We next asked whether the ΔDEE mutation affects the self-assembly of DNM2 in living cells, as it does in vitro. We previously reported that DNM2WT-EGFP, at concentrations of ∼2 μM or higher, is predominantly tetrameric in the cytosol (James et al., 2014), in agreement with its reported in vitro unassembled oligomeric state as measured by analytical ultracentrifugation (Muhlberg et al., 1997). However, the CNM-linked DNM2R369W mutant forms higher-order cytosolic oligomers, up to 12-14-mers, at concentrations of ∼1 μM or higher (James et al., 2014). Using a refined version of the fluorescence fluctuation spectroscopy (FFS) approach known as brightness analysis (Qian and Elson, 1990; Sanchez-Andres et al., 2005) (see Materials and Methods and Supplementary Figure 1), as in our previous study, we found that EGFP-tagged DNM2WT, DNM2K562E, and DNM2Δ DEE are predominantly present in an approximately tetrameric state in the cytosol of living U2OS cells (Figures 3A,B). In contrast, the CNM-linked mutant DNM2A618T-EGFP assembled into species as high as 20–24-mers (Figure 3C). Using a distinct FFS approach known as raster scan image correlation spectroscopy (RICS) (Digman et al., 2005), which allows measurement of diffusion in every region of the cell, we obtained average diffusion coefficients (inversely proportional to particle radius) of 1.6 ± 0.4 μm2/s, 1.2 ± 0.3 μm2/s, and 0.5 ± 0.4 μm2/s (mean ± standard deviation) for DNM2WT-EGFP, DNM2Δ DEE-EGFP, and DNM2A618T-EGFP, respectively (Figure 3D). Although DNM2Δ DEE-EGFP moves somewhat more slowly than DNM2WT-EGFP, these results are in general agreement with the N&B data, as a dynamin tetramer has a radius of ∼ 7–8 nm (Muhlberg et al., 1997), whereas dynamin rings (containing 26–28 monomers) are oblate ellipsoids with radii of ∼ 25 nm (Hinshaw and Schmid, 1995). Taken together, our results suggest that the ΔDEE mutation did not induce the formation of high-order DNM2 oligomers in the cytosol, despite its ability to stabilize DNM2 polymers in vitro.

FIGURE 3
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Figure 3. Oligomeric states of WT and mutant DNM2 in the cytosol of U2OS cells. (A–C) DNM2WT-EGFP (same data plotted in panels A–C), DNM2K562E-EGFP (panel A), DNM2Δ DEE-EGFP (panel B), and DNM2A618T-EGFP (panel C) in the cytosol of U2OS cells as a function of concentration. Monomeric EGFP in U2OS cells was used as the standard. (D) RICS analysis of DNM2WT-EGFP, DNM2Δ DEE-EGFP, and DNM2A618T-EGFP in NIH3T3 cells. Each data point represents the average diffusion coefficient measured in regions of 3.2 μm × 3.2 μm. To compare groups, p-values were calculated with the Mann-Whitney non-parametric test.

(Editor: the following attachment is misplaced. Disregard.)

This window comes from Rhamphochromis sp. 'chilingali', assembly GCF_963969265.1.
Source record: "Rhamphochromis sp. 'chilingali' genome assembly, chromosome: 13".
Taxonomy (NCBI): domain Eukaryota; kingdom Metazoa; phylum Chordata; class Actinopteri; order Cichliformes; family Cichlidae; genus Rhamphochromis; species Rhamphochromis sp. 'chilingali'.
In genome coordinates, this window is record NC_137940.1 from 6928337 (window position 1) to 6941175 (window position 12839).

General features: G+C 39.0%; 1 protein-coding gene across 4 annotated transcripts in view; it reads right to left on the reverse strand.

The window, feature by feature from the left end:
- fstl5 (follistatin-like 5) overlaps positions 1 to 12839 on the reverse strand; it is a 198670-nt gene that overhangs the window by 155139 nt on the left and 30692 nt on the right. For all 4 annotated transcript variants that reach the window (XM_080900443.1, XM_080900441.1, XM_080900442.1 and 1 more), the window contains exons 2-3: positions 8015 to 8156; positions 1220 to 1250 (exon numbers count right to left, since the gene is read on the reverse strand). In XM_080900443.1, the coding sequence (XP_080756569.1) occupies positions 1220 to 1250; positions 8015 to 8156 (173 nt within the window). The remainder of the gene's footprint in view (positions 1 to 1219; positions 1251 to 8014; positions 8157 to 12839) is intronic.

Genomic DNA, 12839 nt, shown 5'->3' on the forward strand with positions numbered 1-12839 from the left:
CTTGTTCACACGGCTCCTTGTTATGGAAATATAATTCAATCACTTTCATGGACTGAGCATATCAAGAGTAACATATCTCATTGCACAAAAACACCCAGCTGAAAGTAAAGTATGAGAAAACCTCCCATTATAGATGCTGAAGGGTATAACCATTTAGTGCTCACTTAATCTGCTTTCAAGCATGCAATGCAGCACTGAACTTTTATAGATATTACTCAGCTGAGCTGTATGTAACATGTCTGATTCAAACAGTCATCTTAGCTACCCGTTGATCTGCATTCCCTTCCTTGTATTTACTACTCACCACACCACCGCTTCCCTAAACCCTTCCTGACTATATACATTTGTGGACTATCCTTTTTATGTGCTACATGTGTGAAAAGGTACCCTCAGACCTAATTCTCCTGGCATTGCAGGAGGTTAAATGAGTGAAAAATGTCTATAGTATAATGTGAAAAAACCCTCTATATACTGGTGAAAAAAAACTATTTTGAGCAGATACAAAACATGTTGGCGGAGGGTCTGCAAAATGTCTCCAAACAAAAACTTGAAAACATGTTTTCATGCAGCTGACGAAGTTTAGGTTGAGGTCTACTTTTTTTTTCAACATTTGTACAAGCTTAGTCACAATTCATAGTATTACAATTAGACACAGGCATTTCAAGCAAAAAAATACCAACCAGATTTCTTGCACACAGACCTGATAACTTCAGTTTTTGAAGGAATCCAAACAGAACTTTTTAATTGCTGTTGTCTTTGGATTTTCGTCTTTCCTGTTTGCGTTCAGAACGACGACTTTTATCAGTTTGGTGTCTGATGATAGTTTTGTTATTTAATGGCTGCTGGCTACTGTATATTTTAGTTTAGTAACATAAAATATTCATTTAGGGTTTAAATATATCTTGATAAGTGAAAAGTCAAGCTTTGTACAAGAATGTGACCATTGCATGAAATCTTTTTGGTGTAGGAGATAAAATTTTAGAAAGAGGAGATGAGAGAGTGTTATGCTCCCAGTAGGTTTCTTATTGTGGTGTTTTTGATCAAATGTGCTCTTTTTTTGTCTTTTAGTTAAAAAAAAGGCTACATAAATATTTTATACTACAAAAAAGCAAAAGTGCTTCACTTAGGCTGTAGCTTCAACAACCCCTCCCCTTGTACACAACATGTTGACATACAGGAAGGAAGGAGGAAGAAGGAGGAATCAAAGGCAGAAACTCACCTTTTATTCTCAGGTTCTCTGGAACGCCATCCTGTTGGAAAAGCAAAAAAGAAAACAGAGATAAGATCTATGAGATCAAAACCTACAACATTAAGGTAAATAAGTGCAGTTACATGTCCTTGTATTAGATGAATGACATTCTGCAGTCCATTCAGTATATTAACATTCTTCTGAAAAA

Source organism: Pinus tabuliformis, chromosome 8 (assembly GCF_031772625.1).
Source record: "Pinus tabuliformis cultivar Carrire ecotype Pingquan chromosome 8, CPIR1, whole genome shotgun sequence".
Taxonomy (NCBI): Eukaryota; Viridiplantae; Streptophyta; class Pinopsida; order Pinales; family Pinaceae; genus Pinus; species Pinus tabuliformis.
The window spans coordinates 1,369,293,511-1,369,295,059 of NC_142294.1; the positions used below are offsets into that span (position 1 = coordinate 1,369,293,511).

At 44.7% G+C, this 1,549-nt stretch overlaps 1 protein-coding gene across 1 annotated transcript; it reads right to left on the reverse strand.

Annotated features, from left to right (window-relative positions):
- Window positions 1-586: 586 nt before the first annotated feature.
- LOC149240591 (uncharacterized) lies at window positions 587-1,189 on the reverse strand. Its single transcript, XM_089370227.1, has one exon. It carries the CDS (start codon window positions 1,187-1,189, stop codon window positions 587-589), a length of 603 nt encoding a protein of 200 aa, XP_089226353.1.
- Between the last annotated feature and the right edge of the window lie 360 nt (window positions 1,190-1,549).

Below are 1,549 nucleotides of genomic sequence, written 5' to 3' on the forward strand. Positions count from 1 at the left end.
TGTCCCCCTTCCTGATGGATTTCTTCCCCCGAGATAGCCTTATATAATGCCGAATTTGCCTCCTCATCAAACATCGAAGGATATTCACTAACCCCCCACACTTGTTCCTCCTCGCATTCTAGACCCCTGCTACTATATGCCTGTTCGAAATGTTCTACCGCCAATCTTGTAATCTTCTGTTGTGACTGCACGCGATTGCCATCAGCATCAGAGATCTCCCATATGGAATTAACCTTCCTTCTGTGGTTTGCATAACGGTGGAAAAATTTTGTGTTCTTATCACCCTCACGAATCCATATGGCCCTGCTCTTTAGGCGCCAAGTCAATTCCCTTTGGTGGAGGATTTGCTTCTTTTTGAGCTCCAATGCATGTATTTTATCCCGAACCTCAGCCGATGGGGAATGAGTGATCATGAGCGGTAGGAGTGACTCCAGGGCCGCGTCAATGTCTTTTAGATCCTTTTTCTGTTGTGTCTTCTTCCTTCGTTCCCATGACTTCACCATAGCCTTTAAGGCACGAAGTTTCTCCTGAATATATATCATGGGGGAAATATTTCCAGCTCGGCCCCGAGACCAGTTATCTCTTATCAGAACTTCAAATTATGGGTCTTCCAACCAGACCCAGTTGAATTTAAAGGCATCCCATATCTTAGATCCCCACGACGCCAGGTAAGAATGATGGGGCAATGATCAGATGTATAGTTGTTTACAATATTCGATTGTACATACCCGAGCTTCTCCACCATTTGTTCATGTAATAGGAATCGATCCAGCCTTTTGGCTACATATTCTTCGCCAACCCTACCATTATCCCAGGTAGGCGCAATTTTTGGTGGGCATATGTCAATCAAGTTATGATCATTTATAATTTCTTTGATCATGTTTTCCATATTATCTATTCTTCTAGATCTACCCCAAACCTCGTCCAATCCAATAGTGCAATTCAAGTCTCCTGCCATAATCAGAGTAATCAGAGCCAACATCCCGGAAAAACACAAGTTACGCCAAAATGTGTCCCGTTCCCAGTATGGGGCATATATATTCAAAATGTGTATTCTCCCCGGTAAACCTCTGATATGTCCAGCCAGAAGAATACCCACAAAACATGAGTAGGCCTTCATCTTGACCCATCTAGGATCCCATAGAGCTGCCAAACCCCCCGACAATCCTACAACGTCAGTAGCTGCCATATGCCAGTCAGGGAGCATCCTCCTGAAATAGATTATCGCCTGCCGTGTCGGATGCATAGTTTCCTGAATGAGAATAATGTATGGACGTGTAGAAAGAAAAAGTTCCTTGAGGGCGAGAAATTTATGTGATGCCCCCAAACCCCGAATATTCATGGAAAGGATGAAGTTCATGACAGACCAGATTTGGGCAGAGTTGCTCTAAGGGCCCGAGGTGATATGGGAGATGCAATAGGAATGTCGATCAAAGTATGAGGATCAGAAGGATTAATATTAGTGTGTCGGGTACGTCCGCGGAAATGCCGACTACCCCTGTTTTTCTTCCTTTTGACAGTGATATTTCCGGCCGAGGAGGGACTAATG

Enhancement of Dynamin 2 Tyrosine Phosphorylation by the ΔDEE Mutation

To date, the most extensively characterized CMT mutant is DNM2K562E, which is defective in PIP2 binding. Having established that the ΔDEE mutation does not affect the PHD-PIP2 interaction, we examined its role in DNM2 tyrosine phosphorylation, which also involves the PHD. Src-mediated tyrosine phosphorylation positively regulates dynamin function in receptor-mediated endocytosis (Ahn et al., 2002; Shajahan et al., 2004; Cao et al., 2010), Golgi budding (Weller et al., 2010), focal adhesion dynamics (Wang et al., 2011), and actin remodeling (Lin et al., 2020). Although the mechanism(s) underlying dynamin regulation by tyrosine phosphorylation are not yet understood, this modification was shown to enhance the self-assembly and GTPase activation of DNM1 in vitro (Ahn et al., 2002). We found that DNM2Δ DEE underwent tyrosine phosphorylation to ∼ double the levels of DNM2WT, DNM2K562E, or DNM2A618T in cells co-expressing c-Src (Figure 4A) and that DNM2Δ DEE is phosphorylated to ∼ double the level of DNM2WT by c-Src in vitro (Figure 4B). Thus, enhancement of tyrosine phosphorylation is apparently a direct effect of the ΔDEE mutation on the conformation of DNM2.

FIGURE 4
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Figure 4. Enhanced tyrosine phosphorylation of DNM2Δ DEE. (A). Phosphorylation in cells. HeLa cells were co-transfected with Src and DNM2s, cell lysates were immunoprecipitated with anti-FLAG Abs and the electrophoresed precipitates were probed with anti-P-Y and anti-FLAG Abs. (B). Phosphorylation in vitro. FLAG-tagged DNM2WT and DNM2Δ DEE were immunoprecipitated from transfected HEK293 cells with anti-FLAG Abs. The beads with immunoprecipitated proteins were treated with alkaline phosphatase (AP, then incubated with or without purified Src. P-Y levels were quantified by LiCOR scanning after blotting with anti-P-Y and anti-FLAG for normalization. (C). Effect of mutations of putative tyrosine-phosphorylated residues. HeLa cells were co-transfected with myc-tagged dynamins and Src. Lysates were immunoprecipitated with anti-myc antibodies and dynamins were pulled down with protein A/G Sepharose. Samples were electrophoresed and blotted with anti-myc and anti-P-Y antibodies.